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Antibiotic Use By Travelers May Be Helping Global Spread Of ‘Superbugs’

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‘Travelers diarrhea’ is a common experience, particularly among people visiting developing parts of the world. The ailment is often treated with antibiotics, but new research suggests that this practice could put travelers at higher risk of contracting superbugs and spreading these daunting drug-resistant bacteria to their home countries.

According to the Centers for Disease Control and Prevention (CDC), travelers’ diarrhea is the most common illness to affect travelers. An estimated 10 million people — 20 to 50 percent of international travelers — develop the condition, usually occurring within the first week of travel.

In most instances, the use of antibiotics is unnecessary. “The great majority of all cases of travelers’ diarrhea are mild and resolve on their own,” says lead author Dr. Anu Kantele, MD, PhD, associate professor in infectious diseases at Helsinki University Hospital in Finland.

The authors report that every year, around 300 million travelers visit regions where antimicrobial resistance is a growing risk. Of these travelers, more than 20 percent return to their home countries colonized by resistant intestinal bacteria.

Dr. Kantele’s team focused on bacteria from the Enterobacteriaceae family, which can produce a particular enzyme in the gut called extended-spectrum beta-lactamase (ESBL). This enzyme is known to promote resistance to several frequently-used antibiotics.

Measuring colonization from ESBL-producing bacteria

The CDC has called ESBL-producing bacteria a serious concern and a significant threat to public health. The bacteria can cause severe infections that are harder and more expensive to treat, and more likely to be fatal.

For the study, published in the journal Clinical Infectious Diseases, the authors analyzed stool samples from 430 Finns before and after traveling outside of Scandinavia for more than four nights to see how many contracted ESBL-producing bacteria while on their travels.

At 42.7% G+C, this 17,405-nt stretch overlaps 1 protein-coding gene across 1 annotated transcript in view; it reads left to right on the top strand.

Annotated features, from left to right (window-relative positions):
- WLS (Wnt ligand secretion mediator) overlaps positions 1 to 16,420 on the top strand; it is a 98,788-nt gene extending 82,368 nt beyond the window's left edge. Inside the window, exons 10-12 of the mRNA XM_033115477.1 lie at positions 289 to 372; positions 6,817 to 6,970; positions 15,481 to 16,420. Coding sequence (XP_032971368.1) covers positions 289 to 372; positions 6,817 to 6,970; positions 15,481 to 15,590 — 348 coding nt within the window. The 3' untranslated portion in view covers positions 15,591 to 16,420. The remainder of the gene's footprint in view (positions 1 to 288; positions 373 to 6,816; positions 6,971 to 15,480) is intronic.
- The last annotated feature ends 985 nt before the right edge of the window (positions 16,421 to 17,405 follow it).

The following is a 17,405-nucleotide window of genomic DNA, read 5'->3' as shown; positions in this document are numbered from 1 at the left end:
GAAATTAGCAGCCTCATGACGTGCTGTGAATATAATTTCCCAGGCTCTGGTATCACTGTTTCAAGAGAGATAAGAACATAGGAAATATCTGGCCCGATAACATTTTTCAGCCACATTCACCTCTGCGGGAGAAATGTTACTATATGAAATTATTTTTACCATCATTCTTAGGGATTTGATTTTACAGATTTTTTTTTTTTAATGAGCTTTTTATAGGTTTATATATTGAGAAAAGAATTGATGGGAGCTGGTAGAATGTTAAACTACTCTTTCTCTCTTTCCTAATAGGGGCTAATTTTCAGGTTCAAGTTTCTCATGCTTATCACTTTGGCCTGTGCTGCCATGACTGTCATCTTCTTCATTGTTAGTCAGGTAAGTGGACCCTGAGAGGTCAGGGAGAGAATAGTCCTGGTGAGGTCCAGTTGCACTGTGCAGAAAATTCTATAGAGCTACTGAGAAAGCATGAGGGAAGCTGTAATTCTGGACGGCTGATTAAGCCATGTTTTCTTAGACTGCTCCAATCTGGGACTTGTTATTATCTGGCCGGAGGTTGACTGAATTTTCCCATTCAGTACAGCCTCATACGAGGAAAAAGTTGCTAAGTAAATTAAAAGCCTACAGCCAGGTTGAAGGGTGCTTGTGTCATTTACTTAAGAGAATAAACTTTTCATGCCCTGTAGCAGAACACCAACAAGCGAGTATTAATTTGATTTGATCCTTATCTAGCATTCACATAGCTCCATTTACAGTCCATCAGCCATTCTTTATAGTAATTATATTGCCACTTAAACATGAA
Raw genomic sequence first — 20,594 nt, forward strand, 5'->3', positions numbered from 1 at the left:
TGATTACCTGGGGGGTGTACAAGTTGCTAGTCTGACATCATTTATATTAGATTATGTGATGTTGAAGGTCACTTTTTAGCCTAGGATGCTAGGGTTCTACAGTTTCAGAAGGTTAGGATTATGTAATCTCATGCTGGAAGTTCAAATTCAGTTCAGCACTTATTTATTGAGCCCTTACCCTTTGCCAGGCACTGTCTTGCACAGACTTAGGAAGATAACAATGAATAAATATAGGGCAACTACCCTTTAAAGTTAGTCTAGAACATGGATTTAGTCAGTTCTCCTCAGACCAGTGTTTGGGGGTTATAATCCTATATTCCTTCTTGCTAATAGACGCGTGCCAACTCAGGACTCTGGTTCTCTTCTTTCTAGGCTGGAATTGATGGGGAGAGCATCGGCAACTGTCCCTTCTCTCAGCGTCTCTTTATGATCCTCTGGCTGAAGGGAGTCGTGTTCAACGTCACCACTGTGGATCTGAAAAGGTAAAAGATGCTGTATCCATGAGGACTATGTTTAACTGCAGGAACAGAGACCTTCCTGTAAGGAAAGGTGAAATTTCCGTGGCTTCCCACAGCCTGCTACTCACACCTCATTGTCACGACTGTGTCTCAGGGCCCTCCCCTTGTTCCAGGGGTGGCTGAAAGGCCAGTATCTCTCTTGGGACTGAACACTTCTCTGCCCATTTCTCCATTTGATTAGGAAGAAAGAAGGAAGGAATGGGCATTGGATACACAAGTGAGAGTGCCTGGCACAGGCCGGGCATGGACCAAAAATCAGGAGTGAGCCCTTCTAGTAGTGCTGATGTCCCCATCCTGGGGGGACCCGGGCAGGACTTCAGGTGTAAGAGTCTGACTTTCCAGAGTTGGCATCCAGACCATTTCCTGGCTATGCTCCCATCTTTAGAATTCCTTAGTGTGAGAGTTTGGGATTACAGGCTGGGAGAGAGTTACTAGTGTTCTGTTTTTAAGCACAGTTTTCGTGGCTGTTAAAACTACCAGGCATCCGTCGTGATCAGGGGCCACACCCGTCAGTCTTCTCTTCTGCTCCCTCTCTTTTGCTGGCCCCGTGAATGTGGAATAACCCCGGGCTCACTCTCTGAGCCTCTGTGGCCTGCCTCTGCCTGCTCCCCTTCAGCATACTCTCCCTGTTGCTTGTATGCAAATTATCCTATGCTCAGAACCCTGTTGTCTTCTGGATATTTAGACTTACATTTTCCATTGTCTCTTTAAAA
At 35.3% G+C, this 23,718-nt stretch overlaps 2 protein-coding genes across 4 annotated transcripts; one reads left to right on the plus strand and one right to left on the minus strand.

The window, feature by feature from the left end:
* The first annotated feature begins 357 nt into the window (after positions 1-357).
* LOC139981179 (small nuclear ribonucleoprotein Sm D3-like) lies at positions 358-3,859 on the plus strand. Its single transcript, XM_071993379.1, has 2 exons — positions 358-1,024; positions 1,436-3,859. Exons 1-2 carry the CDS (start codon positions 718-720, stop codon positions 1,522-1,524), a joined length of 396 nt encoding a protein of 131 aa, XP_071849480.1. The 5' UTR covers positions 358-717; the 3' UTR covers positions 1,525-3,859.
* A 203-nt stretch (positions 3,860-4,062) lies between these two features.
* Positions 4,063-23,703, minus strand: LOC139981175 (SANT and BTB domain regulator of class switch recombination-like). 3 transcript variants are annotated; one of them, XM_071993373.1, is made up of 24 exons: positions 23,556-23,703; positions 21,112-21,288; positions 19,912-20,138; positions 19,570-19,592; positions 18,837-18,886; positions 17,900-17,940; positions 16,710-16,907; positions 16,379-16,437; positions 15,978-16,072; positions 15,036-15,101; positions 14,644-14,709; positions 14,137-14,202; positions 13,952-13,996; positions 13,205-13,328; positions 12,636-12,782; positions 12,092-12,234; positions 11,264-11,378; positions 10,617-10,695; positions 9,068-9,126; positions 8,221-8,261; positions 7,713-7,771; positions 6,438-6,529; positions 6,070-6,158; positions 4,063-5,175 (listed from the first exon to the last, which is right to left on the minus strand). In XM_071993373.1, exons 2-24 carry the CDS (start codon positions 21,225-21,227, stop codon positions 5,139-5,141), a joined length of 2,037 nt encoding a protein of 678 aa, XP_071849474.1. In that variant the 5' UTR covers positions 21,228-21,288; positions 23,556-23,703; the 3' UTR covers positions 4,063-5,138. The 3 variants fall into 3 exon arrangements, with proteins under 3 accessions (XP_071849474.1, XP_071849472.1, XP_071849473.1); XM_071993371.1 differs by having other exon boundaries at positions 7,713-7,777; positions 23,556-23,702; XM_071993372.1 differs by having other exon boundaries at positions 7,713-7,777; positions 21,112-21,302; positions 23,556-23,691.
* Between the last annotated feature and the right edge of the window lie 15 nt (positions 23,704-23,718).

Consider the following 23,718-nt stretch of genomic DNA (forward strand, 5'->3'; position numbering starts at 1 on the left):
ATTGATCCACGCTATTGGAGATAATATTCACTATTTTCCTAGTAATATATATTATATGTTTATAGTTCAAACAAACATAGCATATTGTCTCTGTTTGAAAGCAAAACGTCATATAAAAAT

Participants were also asked to complete two questionnaires. The first, a pre-travel survey regarding personal information, medical history and a travel itinerary. Upon returning, the travelers filled out the second questionnaire, concerning their trip and including questions about possible symptoms and medication taken.

The researchers found that 21 percent of the participants contracted ESBL-producing bacteria while traveling. Risk factors identified for colonization were the region the participants traveled to, age, occurrence of travelers’ diarrhea and use of antibiotics for the treatment of diarrhea.

Among participants taking antibiotics to treat their diarrhea, 37 percent became colonized. Among travelers visiting the riskiest region for resistant bacteria contraction — South Asia — a whopping 80 percent of those taking antibiotics for diarrhea contracted ESBL-producing bacteria.

Colonization with resistant bacteria ‘is a serious thing’

None of the 90 travelers that were colonized by the bacteria went on to develop infections as a result, though the risk of the bacteria spreading from the travelers was still present. Dr. Kantele believes that a larger sample of colonized travelers would probably have yielded infection cases.

“More than 300 million people visit these high-risk regions every year,” she said. “If approximately 20 percent of them are colonized with the bugs, these are really huge numbers. This is a serious thing. The only positive thing is that the colonization is usually transient, lasting for around half a year.”

Furthermore, said Dr. Kantele, travelers who return home with ESBL-producing bacteria in their gut may unknowingly spread these superbugs to their own home countries, even if they do not develop infections themselves.

Although the study was the largest on this subject to date, the sample size was still small for travelers visiting a number of regions, including East Asia, North Africa and the Middle East. Data acquired from the study were also observational and, therefore, further research will be needed to determine causation.

For now, the authors say the best way to avoid colonization from ESBL-producing bacteria is by preventing travelers’ diarrhea and restricting the use of antibiotics to treat the condition. “If travelers were instructed to be more cautious in their use of antimicrobials, the number of colonized individuals could decrease dramatically,” they conclude.

The authors of a related editorial, also published in Clinical Infectious Diseases, suggest that future studies should investigate the effect of travel on the gut microbiome, measures to prevent travelers’ diarrhea, and what criteria should inform the use of antibiotics for severe cases.

According to a review published last month, drug-resistant superbugs could kill 10 million people a year by 2050, resulting in a reduction of 2 percent to 3.5 percent in gross domestic product worldwide and exacting a global price of about $100 trillion annually.


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